How to Identify, Mitigate, and Prevent a Flea Infestation
A flea infestation is not quite like other pests that people can find in the home. Fleas can carry diseases, sometimes very serious ones like the bubonic plague or typhus. They also try to live close to a host, not unlike ticks. The bites that fleas cause on pets can trigger allergic reactions and even severe health problems if the infestation isn't caught early enough. Fleas are also tricky to eliminate, especially since they breed so prolifically. By following these tips, homeowners will know what to look for and the best ways to get rid of or prevent a flea infestation.
Table of Contents
- How to Identify a Flea Infestation
- How to Get Rid of Fleas
- How to Prevent Fleas
- Protect Pets and Property From Pests
How to Identify a Flea Infestation
Identifying a flea infestation is an important first step for homeowners. By understanding the flea life cycle and how fleas differ from other types of pests, people can start to inspect their homes and pets for the most common signs.
Flea Life Cycle
The flea life cycle lasts at least a few months, up to one year. Adult fleas look for a warm, passive host where they can reside, like a dog or cat. Adult female fleas can lay dozens of eggs per day. The tiny white eggs sit in place for up to two weeks, after which they hatch into larvae. Larvae are tiny worms that can crawl on the host for as long as 3–4 weeks. Eventually, they turn into pupae, small white cocoons that last for a couple of weeks but can sometimes lie dormant for much longer. After this stage, the adult flea emerges.
Adult fleas can live for several months, although the average is 2 to 3 months. They do not fly, and they appear flat and brown, without wings. During this time, they can:
- Find a host
- Jump to a new host
- Hide in pet bedding, upholstery, or cracks in the floor
- Bite pets or humans
Adult fleas live on blood, which they typically get through biting pets. Since female fleas lay eggs every day, and the life cycle includes two dormant periods lasting up to several months, homeowners should keep in mind that it may take months of flea treatments to eliminate the problem entirely.
Signs of Fleas
People usually discover that they have a flea infestation because their pets are showing signs of a pest. Homeowners may want to watch their pets' behavior, especially for these common symptoms:
- Constant scratching all over the body
- Hair loss
- Whitening of the gums, which may indicate anemia
- Irritable behavior
- Noticeable bites on the skin
These signs can be indicators of other types of pest infestations, too. However, fleas are common for pets, so it may make sense for people to assume that their pets have fleas, especially if they have a few other common signs. Homeowners should check pets' bedding, as well as nearby carpeting, for signs of flea eggs or pupae. Fleas also excrete a reddish-brown dust that can accumulate on the carpet. One way that people can check for fleas is to run their feet on the carpet or bedding while they wear knee-high white socks. This process can stir up eggs that are buried in carpet fibers and may even entice an adult flea to jump onto the socks. Finally, if people notice that they're also getting bitten by the pests, they may have a flea infestation and will need to take action to mitigate it.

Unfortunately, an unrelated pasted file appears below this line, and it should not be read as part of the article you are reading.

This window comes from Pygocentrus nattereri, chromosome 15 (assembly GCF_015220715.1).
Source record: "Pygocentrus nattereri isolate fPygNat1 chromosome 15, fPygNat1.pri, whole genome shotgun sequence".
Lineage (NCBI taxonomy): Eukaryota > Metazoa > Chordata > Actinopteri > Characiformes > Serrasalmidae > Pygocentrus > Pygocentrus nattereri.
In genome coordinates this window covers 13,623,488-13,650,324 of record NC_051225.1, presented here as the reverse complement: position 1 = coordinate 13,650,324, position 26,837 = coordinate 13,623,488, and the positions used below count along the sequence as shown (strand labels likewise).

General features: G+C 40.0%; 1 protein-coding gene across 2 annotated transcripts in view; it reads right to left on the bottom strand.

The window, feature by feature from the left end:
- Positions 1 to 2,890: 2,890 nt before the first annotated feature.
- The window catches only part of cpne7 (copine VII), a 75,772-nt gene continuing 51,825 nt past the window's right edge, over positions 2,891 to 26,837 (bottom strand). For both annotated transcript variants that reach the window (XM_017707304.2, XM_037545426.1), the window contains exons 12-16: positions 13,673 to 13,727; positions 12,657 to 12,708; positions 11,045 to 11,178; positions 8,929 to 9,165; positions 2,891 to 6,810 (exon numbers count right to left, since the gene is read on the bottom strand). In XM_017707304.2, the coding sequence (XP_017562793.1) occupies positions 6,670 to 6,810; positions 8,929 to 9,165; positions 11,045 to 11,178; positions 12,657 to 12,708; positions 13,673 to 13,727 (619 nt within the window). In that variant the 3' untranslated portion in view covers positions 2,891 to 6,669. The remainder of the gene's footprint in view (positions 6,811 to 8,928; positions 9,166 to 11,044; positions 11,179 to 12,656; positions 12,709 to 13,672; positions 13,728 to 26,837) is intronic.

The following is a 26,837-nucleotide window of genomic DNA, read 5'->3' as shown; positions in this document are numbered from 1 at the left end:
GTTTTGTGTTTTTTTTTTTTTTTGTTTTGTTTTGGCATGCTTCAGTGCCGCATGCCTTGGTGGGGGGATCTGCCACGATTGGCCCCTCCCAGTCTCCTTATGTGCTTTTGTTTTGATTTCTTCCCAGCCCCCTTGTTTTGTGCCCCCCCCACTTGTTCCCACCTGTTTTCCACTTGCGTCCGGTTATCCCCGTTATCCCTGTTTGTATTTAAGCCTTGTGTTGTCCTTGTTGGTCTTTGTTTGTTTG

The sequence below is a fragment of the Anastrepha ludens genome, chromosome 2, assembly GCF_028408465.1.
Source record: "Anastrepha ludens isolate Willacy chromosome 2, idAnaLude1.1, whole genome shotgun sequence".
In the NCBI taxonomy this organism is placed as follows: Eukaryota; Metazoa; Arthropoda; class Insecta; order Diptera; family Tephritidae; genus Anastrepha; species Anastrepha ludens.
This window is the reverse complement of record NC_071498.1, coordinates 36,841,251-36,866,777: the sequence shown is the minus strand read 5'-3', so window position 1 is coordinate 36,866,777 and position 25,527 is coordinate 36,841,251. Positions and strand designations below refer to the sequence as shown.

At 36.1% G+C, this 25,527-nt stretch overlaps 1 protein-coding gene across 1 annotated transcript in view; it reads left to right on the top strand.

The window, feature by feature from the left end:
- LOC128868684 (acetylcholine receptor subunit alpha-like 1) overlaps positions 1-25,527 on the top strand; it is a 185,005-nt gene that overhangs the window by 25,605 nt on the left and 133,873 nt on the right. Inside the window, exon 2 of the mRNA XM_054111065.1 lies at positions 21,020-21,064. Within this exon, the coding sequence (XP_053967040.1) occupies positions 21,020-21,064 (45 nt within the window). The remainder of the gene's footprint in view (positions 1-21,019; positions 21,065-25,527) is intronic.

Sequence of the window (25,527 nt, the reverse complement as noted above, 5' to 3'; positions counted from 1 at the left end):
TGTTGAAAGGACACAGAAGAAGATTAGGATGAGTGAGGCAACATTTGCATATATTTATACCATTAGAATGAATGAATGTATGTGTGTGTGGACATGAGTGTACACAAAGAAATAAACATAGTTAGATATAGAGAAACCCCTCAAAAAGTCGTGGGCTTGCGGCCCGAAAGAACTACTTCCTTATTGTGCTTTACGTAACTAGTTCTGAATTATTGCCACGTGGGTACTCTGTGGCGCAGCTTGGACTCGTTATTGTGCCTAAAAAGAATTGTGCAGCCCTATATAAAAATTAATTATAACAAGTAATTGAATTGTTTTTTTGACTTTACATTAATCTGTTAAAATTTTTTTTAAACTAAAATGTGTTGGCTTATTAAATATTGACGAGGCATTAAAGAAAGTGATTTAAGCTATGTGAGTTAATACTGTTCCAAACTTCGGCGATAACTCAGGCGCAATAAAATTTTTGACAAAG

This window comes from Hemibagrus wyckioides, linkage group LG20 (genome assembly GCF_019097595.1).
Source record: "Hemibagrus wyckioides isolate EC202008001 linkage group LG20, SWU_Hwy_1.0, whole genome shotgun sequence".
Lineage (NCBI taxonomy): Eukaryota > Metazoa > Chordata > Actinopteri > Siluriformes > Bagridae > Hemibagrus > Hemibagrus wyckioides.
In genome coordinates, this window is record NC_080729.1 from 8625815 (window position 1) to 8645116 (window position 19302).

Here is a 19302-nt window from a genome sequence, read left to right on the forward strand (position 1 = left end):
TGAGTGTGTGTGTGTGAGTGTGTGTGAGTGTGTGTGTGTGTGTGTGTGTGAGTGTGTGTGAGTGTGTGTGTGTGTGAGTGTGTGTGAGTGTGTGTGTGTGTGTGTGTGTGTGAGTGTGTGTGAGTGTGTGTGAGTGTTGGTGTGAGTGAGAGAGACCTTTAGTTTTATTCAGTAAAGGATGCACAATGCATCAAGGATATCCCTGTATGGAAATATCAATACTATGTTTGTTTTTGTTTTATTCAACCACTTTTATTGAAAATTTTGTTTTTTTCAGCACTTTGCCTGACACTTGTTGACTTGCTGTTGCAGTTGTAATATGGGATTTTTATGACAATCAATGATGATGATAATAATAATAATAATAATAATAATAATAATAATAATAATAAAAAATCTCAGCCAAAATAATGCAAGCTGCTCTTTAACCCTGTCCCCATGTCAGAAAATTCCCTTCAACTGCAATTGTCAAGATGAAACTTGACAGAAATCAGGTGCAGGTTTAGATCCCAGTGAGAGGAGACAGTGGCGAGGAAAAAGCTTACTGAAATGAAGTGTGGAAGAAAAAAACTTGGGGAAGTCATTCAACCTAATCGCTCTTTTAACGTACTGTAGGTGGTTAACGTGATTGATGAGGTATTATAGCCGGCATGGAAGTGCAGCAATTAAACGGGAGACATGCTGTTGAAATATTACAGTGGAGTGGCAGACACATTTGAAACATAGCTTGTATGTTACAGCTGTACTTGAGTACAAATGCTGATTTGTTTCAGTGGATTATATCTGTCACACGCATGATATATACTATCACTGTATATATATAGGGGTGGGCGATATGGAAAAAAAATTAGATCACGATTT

Pests that Can Be Mistaken for Fleas
There are numerous insects that homeowners can confuse with fleas, and it's essential to know the difference. Pests that have a similar look and behavior to fleas include:
- Flea beetles
- Flour beetles
As a general rule, the chief problem with fleas is that they bite and consume the blood of pets. Flea beetles look similar, but they eat plants outside. Bedbugs will also bite and commonly live indoors. However, bedbug bites are more common on broad surfaces of the body, rather than crevices like armpits or behind knees. Bedbug eggs are also black, not white.
How to Get Rid of Fleas
Once homeowners have identified a flea infestation, they should act quickly to get it under control and eliminate it. This process takes time and several steps. By remaining committed to mitigation efforts, people will notice improvement over time.
Flea Treatments for Your House
One of the best forms of protection against a flea infestation is a thorough cleaning. To start, homeowners should evaluate the most common sites for a flea infestation, including pet living spaces, nearby carpet or upholstered furniture, and rugs near exterior doors. At this time, they can:
- Thoroughly wash or replace pet bedding
- Vacuum and shampoo carpets
- Vacuum or steam clean upholstered furniture
- Sweep and mop hard floors near these areas